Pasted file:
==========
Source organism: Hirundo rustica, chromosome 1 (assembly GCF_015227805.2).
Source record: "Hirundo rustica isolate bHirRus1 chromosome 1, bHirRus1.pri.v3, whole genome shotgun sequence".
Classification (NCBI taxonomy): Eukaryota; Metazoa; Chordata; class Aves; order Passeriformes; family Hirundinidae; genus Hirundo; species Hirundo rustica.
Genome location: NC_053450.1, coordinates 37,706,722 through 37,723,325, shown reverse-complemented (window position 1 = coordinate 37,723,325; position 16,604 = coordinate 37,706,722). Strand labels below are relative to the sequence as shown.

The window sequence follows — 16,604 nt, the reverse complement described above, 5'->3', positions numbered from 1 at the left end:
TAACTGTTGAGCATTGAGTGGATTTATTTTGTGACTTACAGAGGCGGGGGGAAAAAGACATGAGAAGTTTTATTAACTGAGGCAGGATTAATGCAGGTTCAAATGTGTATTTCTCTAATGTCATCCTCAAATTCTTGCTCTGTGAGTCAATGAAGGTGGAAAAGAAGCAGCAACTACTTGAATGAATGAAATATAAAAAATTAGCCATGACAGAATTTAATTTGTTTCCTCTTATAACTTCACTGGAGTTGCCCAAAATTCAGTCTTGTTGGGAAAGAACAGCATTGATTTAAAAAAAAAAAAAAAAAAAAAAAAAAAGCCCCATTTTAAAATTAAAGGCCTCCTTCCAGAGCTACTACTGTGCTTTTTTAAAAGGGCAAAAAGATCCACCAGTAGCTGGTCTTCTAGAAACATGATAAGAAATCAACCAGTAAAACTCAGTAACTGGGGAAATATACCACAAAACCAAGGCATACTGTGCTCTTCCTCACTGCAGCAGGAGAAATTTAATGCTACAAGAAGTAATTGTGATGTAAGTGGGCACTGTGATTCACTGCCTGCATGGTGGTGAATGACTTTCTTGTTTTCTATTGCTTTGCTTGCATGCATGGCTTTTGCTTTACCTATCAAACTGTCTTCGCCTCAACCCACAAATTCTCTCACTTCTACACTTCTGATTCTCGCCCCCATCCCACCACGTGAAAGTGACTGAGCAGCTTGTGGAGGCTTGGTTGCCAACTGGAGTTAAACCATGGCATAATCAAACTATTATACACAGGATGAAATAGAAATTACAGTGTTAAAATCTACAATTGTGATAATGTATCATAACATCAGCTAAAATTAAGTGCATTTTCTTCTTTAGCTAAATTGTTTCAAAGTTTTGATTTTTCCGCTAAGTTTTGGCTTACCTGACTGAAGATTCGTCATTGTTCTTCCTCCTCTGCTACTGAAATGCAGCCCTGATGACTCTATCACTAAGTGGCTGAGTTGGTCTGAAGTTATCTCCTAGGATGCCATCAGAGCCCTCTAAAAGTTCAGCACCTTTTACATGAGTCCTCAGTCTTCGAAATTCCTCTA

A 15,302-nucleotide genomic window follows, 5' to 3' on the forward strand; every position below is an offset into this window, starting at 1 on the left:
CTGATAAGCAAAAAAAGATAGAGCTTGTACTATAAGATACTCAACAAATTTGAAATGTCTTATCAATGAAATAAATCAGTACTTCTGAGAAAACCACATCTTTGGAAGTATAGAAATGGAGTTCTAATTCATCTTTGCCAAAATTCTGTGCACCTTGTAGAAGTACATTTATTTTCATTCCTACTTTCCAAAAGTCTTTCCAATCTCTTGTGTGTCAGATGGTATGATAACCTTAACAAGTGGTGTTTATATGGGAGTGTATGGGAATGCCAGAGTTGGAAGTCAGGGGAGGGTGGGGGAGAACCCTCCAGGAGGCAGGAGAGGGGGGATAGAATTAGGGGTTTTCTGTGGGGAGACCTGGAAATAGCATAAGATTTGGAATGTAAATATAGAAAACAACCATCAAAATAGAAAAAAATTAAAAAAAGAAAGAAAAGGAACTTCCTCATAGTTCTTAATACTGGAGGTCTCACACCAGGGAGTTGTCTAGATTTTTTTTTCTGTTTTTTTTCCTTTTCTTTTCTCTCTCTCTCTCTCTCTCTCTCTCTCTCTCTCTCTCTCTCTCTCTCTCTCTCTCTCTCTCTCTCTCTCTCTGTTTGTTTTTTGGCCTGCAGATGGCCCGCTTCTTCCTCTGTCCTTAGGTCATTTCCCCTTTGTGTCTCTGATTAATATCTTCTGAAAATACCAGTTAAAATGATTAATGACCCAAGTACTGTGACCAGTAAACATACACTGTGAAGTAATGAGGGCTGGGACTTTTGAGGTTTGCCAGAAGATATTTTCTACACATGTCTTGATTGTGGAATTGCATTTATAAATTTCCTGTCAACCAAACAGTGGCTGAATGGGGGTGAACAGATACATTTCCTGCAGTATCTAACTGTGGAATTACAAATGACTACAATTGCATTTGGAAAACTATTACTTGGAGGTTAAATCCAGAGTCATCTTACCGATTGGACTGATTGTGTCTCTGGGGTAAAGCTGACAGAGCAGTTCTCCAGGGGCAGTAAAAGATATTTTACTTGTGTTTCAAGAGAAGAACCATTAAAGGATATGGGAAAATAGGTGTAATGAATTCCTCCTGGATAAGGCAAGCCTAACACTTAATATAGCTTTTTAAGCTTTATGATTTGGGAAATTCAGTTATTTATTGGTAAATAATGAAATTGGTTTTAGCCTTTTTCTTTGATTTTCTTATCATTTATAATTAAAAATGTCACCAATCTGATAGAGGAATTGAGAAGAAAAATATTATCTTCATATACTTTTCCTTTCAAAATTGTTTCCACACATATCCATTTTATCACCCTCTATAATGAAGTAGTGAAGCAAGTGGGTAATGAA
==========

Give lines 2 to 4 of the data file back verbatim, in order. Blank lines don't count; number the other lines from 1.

Source record: "Hirundo rustica isolate bHirRus1 chromosome 1, bHirRus1.pri.v3, whole genome shotgun sequence".
Classification (NCBI taxonomy): Eukaryota; Metazoa; Chordata; class Aves; order Passeriformes; family Hirundinidae; genus Hirundo; species Hirundo rustica.
Genome location: NC_053450.1, coordinates 37,706,722 through 37,723,325, shown reverse-complemented (window position 1 = coordinate 37,723,325; position 16,604 = coordinate 37,706,722). Strand labels below are relative to the sequence as shown.